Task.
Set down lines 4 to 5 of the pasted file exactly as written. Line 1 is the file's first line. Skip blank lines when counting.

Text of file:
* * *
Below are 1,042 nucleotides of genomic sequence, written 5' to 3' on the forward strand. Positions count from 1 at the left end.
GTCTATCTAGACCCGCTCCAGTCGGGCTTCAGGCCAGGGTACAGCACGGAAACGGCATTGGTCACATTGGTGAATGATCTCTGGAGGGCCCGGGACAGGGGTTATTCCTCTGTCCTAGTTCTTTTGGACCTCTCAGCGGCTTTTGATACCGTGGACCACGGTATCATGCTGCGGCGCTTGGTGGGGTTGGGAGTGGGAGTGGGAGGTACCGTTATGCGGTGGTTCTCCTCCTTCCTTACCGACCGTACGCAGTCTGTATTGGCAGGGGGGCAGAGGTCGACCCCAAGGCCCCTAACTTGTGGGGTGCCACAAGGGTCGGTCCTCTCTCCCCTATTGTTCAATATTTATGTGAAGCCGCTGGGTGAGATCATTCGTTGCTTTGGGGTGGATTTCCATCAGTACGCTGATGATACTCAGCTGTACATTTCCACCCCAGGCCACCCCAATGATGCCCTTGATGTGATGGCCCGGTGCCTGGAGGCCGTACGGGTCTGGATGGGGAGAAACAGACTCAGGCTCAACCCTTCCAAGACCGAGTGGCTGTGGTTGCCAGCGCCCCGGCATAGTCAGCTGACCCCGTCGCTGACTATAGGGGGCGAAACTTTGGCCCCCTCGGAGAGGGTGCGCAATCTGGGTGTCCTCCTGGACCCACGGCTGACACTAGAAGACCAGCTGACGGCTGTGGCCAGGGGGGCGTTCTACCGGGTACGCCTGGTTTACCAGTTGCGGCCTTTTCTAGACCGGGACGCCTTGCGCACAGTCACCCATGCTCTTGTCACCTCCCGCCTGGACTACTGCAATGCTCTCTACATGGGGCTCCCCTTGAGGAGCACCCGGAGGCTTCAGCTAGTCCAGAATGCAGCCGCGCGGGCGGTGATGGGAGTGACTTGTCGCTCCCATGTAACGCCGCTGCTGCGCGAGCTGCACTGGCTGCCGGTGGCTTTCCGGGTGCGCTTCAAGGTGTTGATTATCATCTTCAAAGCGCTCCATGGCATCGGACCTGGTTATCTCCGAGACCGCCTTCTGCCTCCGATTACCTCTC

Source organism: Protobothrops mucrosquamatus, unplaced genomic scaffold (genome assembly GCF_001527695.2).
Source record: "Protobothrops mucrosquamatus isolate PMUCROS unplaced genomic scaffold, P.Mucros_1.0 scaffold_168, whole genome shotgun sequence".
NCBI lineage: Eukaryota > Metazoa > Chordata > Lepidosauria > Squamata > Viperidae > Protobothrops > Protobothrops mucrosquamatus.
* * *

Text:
Source record: "Protobothrops mucrosquamatus isolate PMUCROS unplaced genomic scaffold, P.Mucros_1.0 scaffold_168, whole genome shotgun sequence".
NCBI lineage: Eukaryota > Metazoa > Chordata > Lepidosauria > Squamata > Viperidae > Protobothrops > Protobothrops mucrosquamatus.